Sore Nipples

Sore nipples can be a big problem for some new moms. There will naturally be some soreness when you first begin breastfeeding, but this should go away as baby gets better at latching on. If the pain continues, it is important to find out why and solve the problem. Moms with sore nipples sometimes delay feedings, and that can affect milk supply. Here are some ideas to help you solve a sore-nipple problem:

Engorged Breasts

A few days after giving birth your milk will “come in”. For most women, this involves a feeling of fullness, heaviness, and possibly some tenderness and warmth. However, sometimes this normal fullness can develop into engorgement – especially if baby is not nursing frequently and effectively.

When breasts are engorged, they become hard and the skin gets taut. They are extremely tender. The nipple may flatten out, making it even harder for baby to nurse. You may also feel achy and run a low-grade fever.

Plugged Ducts and Mastitis

Most women who breastfeed will experience plugged ducts at one time or another. If you have a plugged duct, you will probably experience tenderness and soreness in one part of your breast. It may be red and develop into a hard, painful bump. It is important to treat a plugged duct promptly because untreated; the condition can worsen to mastitis. Mastitis is a painful infection marked by breast soreness, aches, and fever.

Treatment for Plugged Ducts

Nipple Confusion

Nipple confusion can occur if a baby is offered artificial nipples before or soon after starting to breastfeed. It is much harder to get milk from a breast than from a bottle. When breastfeeding, baby must open her mouth very wide and use her jaw muscles and her tongue to draw milk from the breast. She also usually has to wait a little for let-down to occur.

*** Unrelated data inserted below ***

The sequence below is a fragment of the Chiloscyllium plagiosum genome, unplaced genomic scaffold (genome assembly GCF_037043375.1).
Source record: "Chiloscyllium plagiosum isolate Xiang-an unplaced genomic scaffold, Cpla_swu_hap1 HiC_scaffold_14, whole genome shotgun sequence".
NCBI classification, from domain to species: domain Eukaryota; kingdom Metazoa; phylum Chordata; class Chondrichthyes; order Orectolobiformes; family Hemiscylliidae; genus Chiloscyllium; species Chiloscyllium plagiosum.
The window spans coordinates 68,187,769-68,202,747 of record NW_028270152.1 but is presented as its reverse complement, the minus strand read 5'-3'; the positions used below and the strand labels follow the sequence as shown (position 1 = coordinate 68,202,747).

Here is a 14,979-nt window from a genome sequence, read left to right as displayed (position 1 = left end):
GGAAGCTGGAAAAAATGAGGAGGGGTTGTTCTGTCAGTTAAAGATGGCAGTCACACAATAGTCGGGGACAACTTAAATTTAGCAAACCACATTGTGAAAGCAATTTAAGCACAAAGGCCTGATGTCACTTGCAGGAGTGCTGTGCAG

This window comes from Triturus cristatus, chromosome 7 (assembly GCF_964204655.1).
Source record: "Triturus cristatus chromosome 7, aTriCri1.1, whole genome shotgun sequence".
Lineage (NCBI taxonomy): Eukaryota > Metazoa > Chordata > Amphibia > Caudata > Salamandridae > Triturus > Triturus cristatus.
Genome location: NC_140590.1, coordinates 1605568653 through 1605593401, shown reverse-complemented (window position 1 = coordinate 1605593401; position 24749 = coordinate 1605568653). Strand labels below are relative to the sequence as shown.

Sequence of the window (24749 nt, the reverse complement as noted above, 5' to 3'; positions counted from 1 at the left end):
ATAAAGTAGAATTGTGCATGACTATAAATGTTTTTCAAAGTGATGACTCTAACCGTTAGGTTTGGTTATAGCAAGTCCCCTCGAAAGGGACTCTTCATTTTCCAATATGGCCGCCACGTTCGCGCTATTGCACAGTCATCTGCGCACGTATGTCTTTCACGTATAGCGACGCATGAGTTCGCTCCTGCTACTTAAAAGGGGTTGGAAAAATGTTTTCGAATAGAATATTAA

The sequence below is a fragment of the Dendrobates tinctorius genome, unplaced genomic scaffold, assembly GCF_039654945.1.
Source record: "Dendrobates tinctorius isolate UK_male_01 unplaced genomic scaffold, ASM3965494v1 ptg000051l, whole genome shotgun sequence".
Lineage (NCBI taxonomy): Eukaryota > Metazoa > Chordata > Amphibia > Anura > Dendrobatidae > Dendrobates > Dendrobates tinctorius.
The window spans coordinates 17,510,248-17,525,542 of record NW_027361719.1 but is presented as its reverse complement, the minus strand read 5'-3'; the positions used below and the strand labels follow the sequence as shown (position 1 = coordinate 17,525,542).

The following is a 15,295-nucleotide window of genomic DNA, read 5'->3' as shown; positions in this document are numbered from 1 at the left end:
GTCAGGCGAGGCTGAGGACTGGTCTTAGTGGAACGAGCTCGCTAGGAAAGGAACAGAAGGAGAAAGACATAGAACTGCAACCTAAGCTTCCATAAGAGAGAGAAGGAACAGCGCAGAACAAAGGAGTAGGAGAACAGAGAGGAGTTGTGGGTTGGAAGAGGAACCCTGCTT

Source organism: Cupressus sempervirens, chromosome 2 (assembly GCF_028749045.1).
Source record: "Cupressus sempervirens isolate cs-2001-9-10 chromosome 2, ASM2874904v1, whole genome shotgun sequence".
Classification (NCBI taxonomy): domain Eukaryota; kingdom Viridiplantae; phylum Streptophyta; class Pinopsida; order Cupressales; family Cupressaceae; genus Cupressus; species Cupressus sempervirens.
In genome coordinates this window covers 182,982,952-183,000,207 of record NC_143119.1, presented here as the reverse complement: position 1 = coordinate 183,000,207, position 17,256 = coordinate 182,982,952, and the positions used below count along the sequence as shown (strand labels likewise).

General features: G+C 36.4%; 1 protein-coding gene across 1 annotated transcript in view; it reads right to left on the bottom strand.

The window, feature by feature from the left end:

Nursing Strike

You and your baby have been happily breastfeeding for three or four months when suddenly baby refuses the breast. Nursing strikes are not uncommon for babies three to five months old. New moms often think that baby is self-weaning, but this is rarely the case with babies under a year old. There are many reasons that baby may stop breastfeeding. Here are some things to consider:

Not Enough Milk

Often new moms are concerned about low milk supply. Although this can happen, it is rare. Only about 2-5 percent of women cannot produce enough milk for their babies. However, other things can interfere with milk supply. Your breast milk may decrease if:

Herbs to Increase Breastmilk

If you are concerned that you might not be making enough milk for your baby, you might want to try an herb supplement. Herbs that are used to  increase milk supply are called galactagogues. One of the most popular  supplements for increasing milk supply is fenugreek. Fenugreek has been used safely and successfully by many moms.

Breastfeeding Twins

Breastfeeding twins comes with its own set of challenges, but it can be done. Your body makes milk on supply, so if you need enough for two, it will be there. However, it does take an extra measure of devotion and patience to breastfeed two babies.

Breastfeeding in Public

You already know that breastfeeding is one of the best things you can do for your baby. Most of the general public knows it too, and yet many people are still uncomfortable with a woman breastfeeding in public. With breasts spilling out on every magazine cover it seems a bit ironic to target breastfeeding women, but that of course is the whole problem. In our society breasts are thought of as sexual objects rather than as the source of nourishment for our babies.

What About Dad?

Even though mom has the breasts, Dad has an important role to play too. In fact, many professionals consider the father to be an essential part of the breastfeeding team.

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